American illustrator J.F. Kernan (1878–1958) specialized in images of middle-class life for the covers and pages of popular magazines from the 1910s to 1940s. His nostalgic and often humorous illustrations celebrate the simple comforts of home, family, and outdoor recreation.
Born in Brookline, Massachusetts, Kernan studied and taught at the Eric Pape School of Art in Boston before embarking on his career as a professional artist. He became a well-known artist whose works soon graced the covers of nearly every major magazine during the 1920s and 1930s including The Country Gentleman, Outdoor Life, Collier’s Liberty, Capper’s Farmer,The Elks, and the Associated Sunday. His work was also featured on calendars and advertisements of the period. His credits include 26 covers for The Saturday Evening Post between 1924 and 1936.
Covers by J.F. Kernan
Kernan was 45 years old when his first Post cover appeared on newsstands May 31, 1924, depicting an old sailor, with a parrot on his shoulder, working on a model ship while a young sailor looks on. An outdoorsman as well as an athlete (he played professional baseball to help finance his art education), Kernan would frequently incorporate those themes into his work. Hunting and fishing were popular topics. His art captured, as he described it, “the human side of outdoor sports, hunting, fishing and dogs.”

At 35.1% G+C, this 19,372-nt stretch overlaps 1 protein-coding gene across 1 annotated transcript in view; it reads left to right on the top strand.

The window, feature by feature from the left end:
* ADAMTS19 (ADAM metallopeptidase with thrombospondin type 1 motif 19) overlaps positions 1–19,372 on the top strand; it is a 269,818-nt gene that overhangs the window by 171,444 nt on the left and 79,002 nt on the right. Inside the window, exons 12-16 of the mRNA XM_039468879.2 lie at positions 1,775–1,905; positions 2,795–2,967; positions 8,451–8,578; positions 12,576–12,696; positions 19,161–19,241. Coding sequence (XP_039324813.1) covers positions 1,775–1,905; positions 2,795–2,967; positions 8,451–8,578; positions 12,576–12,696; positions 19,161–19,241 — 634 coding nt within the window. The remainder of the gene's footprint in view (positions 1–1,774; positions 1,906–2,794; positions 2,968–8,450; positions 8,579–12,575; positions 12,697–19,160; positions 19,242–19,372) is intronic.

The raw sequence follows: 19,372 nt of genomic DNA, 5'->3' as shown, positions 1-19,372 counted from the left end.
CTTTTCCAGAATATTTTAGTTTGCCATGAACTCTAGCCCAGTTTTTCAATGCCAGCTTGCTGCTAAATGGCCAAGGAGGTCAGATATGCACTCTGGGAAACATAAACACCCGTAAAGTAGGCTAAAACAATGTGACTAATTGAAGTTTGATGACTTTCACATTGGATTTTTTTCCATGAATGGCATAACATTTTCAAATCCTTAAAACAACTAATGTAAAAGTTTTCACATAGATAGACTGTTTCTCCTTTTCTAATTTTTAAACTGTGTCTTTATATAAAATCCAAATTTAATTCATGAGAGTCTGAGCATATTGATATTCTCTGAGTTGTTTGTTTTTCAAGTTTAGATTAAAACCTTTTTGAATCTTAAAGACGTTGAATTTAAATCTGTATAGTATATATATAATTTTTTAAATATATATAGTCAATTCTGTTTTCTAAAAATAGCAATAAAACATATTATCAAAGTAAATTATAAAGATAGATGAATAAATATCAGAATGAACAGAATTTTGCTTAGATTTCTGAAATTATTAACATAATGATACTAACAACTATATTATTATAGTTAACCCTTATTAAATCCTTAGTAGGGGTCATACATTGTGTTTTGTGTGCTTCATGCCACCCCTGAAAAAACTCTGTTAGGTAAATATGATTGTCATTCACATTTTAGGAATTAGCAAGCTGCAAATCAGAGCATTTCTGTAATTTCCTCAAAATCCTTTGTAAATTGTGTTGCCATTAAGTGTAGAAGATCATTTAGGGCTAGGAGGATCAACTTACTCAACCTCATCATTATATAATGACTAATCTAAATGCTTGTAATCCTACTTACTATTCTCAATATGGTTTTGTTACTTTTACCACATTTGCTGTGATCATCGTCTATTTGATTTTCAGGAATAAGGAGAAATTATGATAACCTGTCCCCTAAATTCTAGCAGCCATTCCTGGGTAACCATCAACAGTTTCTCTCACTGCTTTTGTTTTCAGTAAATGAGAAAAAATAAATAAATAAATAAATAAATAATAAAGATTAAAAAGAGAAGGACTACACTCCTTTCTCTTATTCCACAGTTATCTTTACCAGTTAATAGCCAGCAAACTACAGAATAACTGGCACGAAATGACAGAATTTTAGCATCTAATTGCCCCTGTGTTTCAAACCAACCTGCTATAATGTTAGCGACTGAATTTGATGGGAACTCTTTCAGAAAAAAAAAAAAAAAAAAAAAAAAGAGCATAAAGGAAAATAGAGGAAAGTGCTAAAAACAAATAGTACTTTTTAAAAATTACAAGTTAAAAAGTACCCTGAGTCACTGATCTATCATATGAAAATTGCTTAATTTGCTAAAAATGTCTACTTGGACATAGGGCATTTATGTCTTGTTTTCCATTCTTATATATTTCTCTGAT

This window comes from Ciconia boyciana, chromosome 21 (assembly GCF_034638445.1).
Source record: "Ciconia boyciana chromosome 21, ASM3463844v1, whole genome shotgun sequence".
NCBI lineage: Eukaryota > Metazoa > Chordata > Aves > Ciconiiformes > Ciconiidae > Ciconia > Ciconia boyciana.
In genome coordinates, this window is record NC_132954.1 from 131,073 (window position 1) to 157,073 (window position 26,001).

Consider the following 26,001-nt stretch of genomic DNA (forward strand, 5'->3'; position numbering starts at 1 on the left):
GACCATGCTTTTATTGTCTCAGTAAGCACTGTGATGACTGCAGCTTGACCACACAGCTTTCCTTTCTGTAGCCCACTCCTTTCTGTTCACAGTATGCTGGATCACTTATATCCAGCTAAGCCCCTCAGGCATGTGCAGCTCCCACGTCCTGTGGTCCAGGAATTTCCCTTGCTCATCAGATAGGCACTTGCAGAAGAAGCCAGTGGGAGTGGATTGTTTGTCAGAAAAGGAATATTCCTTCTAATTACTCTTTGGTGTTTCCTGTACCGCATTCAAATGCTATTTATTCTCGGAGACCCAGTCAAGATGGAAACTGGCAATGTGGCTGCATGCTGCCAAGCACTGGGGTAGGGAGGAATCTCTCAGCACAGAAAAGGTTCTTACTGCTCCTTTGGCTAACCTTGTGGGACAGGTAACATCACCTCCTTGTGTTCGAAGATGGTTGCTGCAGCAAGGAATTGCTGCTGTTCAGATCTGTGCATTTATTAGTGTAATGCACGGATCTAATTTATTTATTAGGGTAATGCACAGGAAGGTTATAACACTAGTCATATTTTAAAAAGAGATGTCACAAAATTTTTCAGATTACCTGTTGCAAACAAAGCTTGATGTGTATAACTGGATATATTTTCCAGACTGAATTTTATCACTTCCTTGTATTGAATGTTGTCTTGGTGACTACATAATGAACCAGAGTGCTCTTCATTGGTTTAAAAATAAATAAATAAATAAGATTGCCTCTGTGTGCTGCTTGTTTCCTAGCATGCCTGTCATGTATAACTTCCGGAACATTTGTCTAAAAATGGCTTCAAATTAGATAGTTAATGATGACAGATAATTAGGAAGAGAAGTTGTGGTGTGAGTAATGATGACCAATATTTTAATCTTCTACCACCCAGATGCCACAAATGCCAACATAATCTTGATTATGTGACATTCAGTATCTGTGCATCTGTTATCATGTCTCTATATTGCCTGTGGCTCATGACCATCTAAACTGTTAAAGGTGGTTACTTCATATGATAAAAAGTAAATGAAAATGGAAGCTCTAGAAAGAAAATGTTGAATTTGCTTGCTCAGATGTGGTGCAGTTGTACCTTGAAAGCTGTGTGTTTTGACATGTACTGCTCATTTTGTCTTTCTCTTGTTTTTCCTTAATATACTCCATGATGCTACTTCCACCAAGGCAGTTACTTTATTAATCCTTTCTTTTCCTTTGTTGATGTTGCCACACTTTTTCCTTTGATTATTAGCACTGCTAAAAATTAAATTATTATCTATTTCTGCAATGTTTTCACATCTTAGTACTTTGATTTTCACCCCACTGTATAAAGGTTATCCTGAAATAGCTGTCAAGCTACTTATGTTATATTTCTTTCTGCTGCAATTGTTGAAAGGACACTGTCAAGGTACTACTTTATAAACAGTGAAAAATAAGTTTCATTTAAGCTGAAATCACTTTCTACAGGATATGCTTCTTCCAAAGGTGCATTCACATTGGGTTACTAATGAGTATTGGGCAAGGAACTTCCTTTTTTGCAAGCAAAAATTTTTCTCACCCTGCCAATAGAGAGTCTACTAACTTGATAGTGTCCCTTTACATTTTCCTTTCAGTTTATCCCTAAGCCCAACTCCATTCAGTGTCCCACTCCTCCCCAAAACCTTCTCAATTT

Kernan’s final Post cover, The Sprinter, honored the Olympic Games. It was a fitting finish because so much of his life’s work commemorated sportsman and outdoor life.
Joseph Francis Kernan died in 1958.
An athlete and outdoorsman, artist Joseph Francis Kernan was known as the “poor man’s Norman Rockwell.” But Kernan was a superb illustrator in his own right.
During the 1920s and ’30s, J.F. Kernan (1878-1958) illustrated nearly 30 Post covers. Some, such as his beautiful 1927 cover (below), depicted the seaside or old sailors.
Born in Brookline, Massachusetts, Joseph Francis Kernan attended the Eric Pape School of Art in Boston and later taught at the school before embarking on his art career.
His art featured, as he described it, “the human side of outdoor sports, hunting, fishing, and dogs.”
From humor back to his outdoorsman passions, one of Kernan’s finest works is this fisherman tying a fly from 1929. The color palette is subtle but stunning, and the rippling water looks good enough to jump into.
His work also appeared on covers of major magazines of the time, including The Country Gentleman, Outdoor Life, and Collier’s Liberty.
Like most illustrators of this era, Kernan did artwork for ads. All of his art varied from the picturesque to wry comic situations.
His baseball cover, for example, is picturesque, but in the ad from 1926 for Fisk Tires we have a couple of boys about to get in trouble for watching a game through a peephole instead of paying admission—not an uncommon theme for the 1920s.
(Interestingly, baseball was not just a mere spectator sport for Kernan. He helped finance his art education for a period of time as a professional baseball player.)
You can see the theme in Kernan’s 1920 cover for the Post‘s sister publication, The Country Gentleman.
If you’re familiar with Post covers, you’ll also notice that there’s some resemblance in Kernan’s early artwork to his contemporary, Norman Rockwell.
In this cover it is 1922, and one supposes there must be a downside to women getting the vote.
Reprints of The Saturday Evening Post covers are available at Art.com.